Professional Journal Summary #2greenspun.com : LUSENET : M.Ed./International Falls : One Thread
Protect Your E-mail
By: Bruce Schneier
Macworld, November 1995
Professional Journal Summary #2
Submitted by: Ladd Kocinski
In Bruce Schneiers article Protect Your E-Mail he talked about encryption programs available to ensure privacy and security for E-Mail users. He explained that when the Internet was first introduced it was designed specifically as a public network for sharing information. Since availability of information was the priority, provisions for security were not considered essential, but now that it has expanded into business and correspondence, security is a major concern. He mentioned a number of security programs available and basically how they work. Some security programs mentioned were PGP, Mailsafe, Secret-Agent, and Folderbolt Pro. The problem with many of these programs is the person sending and the person receiving must be on the same program. They basically all encrypt the message and in order to decode the message the person must have additional information.
He gives ten tips for Internet privacy.
1 Choose a pass phrase that is hard to guess. Dont use English words. The best phrases contain nonalphanumeric characters and both upper and lower case letters (example: Channel #5).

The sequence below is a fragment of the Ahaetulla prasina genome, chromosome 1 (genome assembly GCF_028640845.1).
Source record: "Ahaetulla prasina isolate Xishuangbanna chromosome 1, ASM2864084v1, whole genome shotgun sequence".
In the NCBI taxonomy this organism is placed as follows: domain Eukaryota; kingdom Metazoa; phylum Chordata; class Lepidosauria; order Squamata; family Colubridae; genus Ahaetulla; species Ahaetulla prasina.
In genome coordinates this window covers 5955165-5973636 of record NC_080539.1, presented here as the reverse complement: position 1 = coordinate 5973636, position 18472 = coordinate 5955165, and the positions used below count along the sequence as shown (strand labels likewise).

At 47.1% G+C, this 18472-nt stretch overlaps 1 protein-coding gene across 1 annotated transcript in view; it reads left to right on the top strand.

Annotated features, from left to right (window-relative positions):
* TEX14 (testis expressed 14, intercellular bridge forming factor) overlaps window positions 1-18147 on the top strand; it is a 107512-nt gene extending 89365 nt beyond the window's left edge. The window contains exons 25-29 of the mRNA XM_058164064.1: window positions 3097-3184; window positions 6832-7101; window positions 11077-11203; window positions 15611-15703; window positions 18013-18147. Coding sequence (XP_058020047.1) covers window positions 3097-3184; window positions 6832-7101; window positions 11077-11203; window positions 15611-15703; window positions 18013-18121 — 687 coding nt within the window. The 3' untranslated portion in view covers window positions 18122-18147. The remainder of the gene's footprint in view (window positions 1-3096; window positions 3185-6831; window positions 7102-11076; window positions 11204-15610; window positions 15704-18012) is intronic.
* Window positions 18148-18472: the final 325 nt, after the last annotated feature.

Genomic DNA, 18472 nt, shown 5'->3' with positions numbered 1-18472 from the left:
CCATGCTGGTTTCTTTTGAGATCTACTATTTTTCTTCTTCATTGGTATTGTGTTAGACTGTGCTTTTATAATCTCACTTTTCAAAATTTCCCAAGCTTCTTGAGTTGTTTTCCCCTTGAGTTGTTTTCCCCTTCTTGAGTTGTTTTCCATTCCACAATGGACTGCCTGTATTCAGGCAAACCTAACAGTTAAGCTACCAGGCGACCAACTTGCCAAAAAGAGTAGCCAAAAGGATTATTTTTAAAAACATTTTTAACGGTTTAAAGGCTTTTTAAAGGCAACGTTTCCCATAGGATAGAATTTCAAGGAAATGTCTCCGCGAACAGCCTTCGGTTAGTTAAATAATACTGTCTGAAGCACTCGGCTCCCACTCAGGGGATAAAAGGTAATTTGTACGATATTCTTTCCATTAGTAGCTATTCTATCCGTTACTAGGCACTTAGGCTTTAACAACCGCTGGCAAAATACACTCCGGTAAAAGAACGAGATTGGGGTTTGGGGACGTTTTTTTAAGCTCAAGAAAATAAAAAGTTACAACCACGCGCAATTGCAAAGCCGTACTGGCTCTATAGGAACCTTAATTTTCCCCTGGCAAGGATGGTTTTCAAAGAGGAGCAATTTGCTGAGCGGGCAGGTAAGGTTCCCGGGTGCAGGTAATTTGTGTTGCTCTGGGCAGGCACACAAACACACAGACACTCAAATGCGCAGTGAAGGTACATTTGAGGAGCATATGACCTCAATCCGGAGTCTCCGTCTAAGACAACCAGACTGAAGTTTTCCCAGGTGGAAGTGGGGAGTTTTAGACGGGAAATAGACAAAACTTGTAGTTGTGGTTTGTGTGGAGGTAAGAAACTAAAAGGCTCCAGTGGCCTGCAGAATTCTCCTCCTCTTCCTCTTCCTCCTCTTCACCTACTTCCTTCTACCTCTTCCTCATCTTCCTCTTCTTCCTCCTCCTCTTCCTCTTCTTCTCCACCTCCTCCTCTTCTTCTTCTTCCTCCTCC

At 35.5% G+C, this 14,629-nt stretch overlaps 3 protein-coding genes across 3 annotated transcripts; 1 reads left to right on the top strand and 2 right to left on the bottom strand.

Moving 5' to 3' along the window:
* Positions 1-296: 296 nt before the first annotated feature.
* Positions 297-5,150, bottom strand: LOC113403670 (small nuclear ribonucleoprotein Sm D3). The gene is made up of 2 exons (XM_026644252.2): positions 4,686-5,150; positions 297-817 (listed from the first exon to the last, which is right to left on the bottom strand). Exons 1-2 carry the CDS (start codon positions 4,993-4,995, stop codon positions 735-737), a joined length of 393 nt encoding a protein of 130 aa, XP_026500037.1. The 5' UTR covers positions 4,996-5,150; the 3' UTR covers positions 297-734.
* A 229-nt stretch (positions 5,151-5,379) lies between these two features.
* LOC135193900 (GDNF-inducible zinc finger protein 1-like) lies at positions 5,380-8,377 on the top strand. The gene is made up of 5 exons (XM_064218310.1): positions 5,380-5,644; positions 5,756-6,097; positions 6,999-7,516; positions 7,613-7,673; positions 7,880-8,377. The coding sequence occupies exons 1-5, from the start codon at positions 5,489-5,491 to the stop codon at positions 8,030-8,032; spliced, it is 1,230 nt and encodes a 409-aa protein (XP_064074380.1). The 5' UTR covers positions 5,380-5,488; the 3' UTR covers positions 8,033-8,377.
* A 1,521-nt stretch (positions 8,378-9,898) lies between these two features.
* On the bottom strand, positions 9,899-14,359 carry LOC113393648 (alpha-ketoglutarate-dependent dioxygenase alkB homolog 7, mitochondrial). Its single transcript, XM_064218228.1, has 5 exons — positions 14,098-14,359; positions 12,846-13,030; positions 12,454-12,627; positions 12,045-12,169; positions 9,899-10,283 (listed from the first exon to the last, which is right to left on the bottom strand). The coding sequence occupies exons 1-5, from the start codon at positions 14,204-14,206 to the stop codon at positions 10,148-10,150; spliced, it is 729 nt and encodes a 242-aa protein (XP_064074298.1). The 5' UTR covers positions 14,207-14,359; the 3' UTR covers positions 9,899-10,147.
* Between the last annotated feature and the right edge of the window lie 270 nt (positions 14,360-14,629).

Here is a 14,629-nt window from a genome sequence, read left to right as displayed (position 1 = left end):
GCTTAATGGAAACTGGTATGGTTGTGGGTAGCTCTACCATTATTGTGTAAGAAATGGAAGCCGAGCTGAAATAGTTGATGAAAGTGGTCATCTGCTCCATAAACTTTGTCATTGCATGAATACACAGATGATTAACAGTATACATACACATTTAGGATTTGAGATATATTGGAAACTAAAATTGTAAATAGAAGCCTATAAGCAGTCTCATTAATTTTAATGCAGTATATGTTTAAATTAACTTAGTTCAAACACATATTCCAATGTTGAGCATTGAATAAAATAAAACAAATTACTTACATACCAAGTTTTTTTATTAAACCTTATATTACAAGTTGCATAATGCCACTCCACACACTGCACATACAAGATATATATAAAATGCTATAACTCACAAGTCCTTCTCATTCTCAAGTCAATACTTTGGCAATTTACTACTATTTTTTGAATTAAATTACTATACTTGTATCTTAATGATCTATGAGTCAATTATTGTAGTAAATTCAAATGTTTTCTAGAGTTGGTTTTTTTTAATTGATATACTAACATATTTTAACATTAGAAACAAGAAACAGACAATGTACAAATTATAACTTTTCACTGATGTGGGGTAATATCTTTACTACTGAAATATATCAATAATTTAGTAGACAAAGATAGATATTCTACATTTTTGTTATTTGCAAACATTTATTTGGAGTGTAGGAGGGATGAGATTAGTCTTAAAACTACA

2 Change your pass phrase regularly.
3 If you access your account from a public place change your pass phrase as soon as practical afterward.
4 Dont give out personal information to strangers on the Internet.
5 Dont save sensitive files in your Internet account.
6 E-mail messages are like post cards. Dont use unencrypted E-mail to send receive or store anything you want to keep private.
7 Think of E-mail as a shared file system.
8 Dont leave your computer with your E-mail window open.
9 Review messages carefully before you send them. Dont say anything you may regret later.
10 Dont send your credit card number unencrypted over E-mail.
The program offerings and their need is certainly glaringly apparent. After reading this article, one must remember to always keep in mind who might be reading the messages. The ten tips for Internet privacy should be kept handy for the beginner until familiar with the system and how it works One must carefully watch any personal information they might make available.
Business transactions, mail, and correspondence are extremely private and not knowing E-mail risks could be disastrous for anyone assuming security is in place.
-- Anonymous, May 12, 1999